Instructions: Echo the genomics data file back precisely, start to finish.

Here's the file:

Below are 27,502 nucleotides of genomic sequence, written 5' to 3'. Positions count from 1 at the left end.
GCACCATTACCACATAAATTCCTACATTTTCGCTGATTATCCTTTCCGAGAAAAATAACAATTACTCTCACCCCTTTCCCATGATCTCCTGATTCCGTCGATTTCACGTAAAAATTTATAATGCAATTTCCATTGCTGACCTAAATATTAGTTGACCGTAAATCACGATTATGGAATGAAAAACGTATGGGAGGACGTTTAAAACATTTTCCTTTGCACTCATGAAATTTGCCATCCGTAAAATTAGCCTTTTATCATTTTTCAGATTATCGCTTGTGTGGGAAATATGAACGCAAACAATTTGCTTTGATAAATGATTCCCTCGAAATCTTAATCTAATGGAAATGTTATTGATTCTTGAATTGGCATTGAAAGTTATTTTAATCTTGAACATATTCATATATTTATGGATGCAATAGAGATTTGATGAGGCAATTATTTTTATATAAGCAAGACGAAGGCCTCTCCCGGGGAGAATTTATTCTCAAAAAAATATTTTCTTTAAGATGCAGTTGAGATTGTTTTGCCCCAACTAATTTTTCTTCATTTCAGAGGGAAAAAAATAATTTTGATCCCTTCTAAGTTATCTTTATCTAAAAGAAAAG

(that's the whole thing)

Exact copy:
Below are 27,502 nucleotides of genomic sequence, written 5' to 3'. Positions count from 1 at the left end.
GCACCATTACCACATAAATTCCTACATTTTCGCTGATTATCCTTTCCGAGAAAAATAACAATTACTCTCACCCCTTTCCCATGATCTCCTGATTCCGTCGATTTCACGTAAAAATTTATAATGCAATTTCCATTGCTGACCTAAATATTAGTTGACCGTAAATCACGATTATGGAATGAAAAACGTATGGGAGGACGTTTAAAACATTTTCCTTTGCACTCATGAAATTTGCCATCCGTAAAATTAGCCTTTTATCATTTTTCAGATTATCGCTTGTGTGGGAAATATGAACGCAAACAATTTGCTTTGATAAATGATTCCCTCGAAATCTTAATCTAATGGAAATGTTATTGATTCTTGAATTGGCATTGAAAGTTATTTTAATCTTGAACATATTCATATATTTATGGATGCAATAGAGATTTGATGAGGCAATTATTTTTATATAAGCAAGACGAAGGCCTCTCCCGGGGAGAATTTATTCTCAAAAAAATATTTTCTTTAAGATGCAGTTGAGATTGTTTTGCCCCAACTAATTTTTCTTCATTTCAGAGGGAAAAAAATAATTTTGATCCCTTCTAAGTTATCTTTATCTAAAAGAAAAG